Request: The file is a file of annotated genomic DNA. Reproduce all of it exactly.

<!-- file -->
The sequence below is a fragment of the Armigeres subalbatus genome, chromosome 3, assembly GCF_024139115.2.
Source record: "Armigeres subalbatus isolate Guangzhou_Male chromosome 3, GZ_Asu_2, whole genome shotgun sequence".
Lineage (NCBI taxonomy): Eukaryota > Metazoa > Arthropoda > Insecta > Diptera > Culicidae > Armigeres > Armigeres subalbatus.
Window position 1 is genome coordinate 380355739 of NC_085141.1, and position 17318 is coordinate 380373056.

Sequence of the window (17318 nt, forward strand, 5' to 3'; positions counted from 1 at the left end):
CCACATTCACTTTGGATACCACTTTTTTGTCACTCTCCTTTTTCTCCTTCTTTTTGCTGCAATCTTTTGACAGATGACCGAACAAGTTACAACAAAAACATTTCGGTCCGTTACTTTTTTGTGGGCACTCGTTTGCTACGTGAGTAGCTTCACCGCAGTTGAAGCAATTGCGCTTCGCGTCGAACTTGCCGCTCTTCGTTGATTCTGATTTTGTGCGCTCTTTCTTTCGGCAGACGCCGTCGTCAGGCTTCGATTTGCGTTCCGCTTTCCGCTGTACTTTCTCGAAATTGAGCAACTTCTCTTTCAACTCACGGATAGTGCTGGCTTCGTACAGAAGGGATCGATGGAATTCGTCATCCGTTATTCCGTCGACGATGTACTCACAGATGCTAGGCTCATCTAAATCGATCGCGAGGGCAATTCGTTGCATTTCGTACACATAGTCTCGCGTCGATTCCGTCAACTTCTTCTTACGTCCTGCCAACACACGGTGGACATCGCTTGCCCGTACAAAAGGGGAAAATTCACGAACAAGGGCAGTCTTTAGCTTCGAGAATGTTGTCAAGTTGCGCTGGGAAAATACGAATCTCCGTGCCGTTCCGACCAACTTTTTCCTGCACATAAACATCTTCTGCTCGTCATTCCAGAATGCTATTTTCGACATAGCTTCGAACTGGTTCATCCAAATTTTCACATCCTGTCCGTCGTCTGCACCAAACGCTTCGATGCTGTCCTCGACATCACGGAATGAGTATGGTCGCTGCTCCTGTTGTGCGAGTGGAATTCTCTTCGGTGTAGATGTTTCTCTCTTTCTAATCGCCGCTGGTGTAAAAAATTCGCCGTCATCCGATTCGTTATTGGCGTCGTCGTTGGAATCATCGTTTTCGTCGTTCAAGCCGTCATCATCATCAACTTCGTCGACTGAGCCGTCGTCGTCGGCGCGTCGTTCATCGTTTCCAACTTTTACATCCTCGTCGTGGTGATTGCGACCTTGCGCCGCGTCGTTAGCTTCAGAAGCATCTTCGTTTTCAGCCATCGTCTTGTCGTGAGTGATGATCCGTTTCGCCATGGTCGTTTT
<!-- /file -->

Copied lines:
The sequence below is a fragment of the Armigeres subalbatus genome, chromosome 3, assembly GCF_024139115.2.
Source record: "Armigeres subalbatus isolate Guangzhou_Male chromosome 3, GZ_Asu_2, whole genome shotgun sequence".
Lineage (NCBI taxonomy): Eukaryota > Metazoa > Arthropoda > Insecta > Diptera > Culicidae > Armigeres > Armigeres subalbatus.
Window position 1 is genome coordinate 380355739 of NC_085141.1, and position 17318 is coordinate 380373056.

Sequence of the window (17318 nt, forward strand, 5' to 3'; positions counted from 1 at the left end):
CCACATTCACTTTGGATACCACTTTTTTGTCACTCTCCTTTTTCTCCTTCTTTTTGCTGCAATCTTTTGACAGATGACCGAACAAGTTACAACAAAAACATTTCGGTCCGTTACTTTTTTGTGGGCACTCGTTTGCTACGTGAGTAGCTTCACCGCAGTTGAAGCAATTGCGCTTCGCGTCGAACTTGCCGCTCTTCGTTGATTCTGATTTTGTGCGCTCTTTCTTTCGGCAGACGCCGTCGTCAGGCTTCGATTTGCGTTCCGCTTTCCGCTGTACTTTCTCGAAATTGAGCAACTTCTCTTTCAACTCACGGATAGTGCTGGCTTCGTACAGAAGGGATCGATGGAATTCGTCATCCGTTATTCCGTCGACGATGTACTCACAGATGCTAGGCTCATCTAAATCGATCGCGAGGGCAATTCGTTGCATTTCGTACACATAGTCTCGCGTCGATTCCGTCAACTTCTTCTTACGTCCTGCCAACACACGGTGGACATCGCTTGCCCGTACAAAAGGGGAAAATTCACGAACAAGGGCAGTCTTTAGCTTCGAGAATGTTGTCAAGTTGCGCTGGGAAAATACGAATCTCCGTGCCGTTCCGACCAACTTTTTCCTGCACATAAACATCTTCTGCTCGTCATTCCAGAATGCTATTTTCGACATAGCTTCGAACTGGTTCATCCAAATTTTCACATCCTGTCCGTCGTCTGCACCAAACGCTTCGATGCTGTCCTCGACATCACGGAATGAGTATGGTCGCTGCTCCTGTTGTGCGAGTGGAATTCTCTTCGGTGTAGATGTTTCTCTCTTTCTAATCGCCGCTGGTGTAAAAAATTCGCCGTCATCCGATTCGTTATTGGCGTCGTCGTTGGAATCATCGTTTTCGTCGTTCAAGCCGTCATCATCATCAACTTCGTCGACTGAGCCGTCGTCGTCGGCGCGTCGTTCATCGTTTCCAACTTTTACATCCTCGTCGTGGTGATTGCGACCTTGCGCCGCGTCGTTAGCTTCAGAAGCATCTTCGTTTTCAGCCATCGTCTTGTCGTGAGTGATGATCCGTTTCGCCATGGTCGTTTT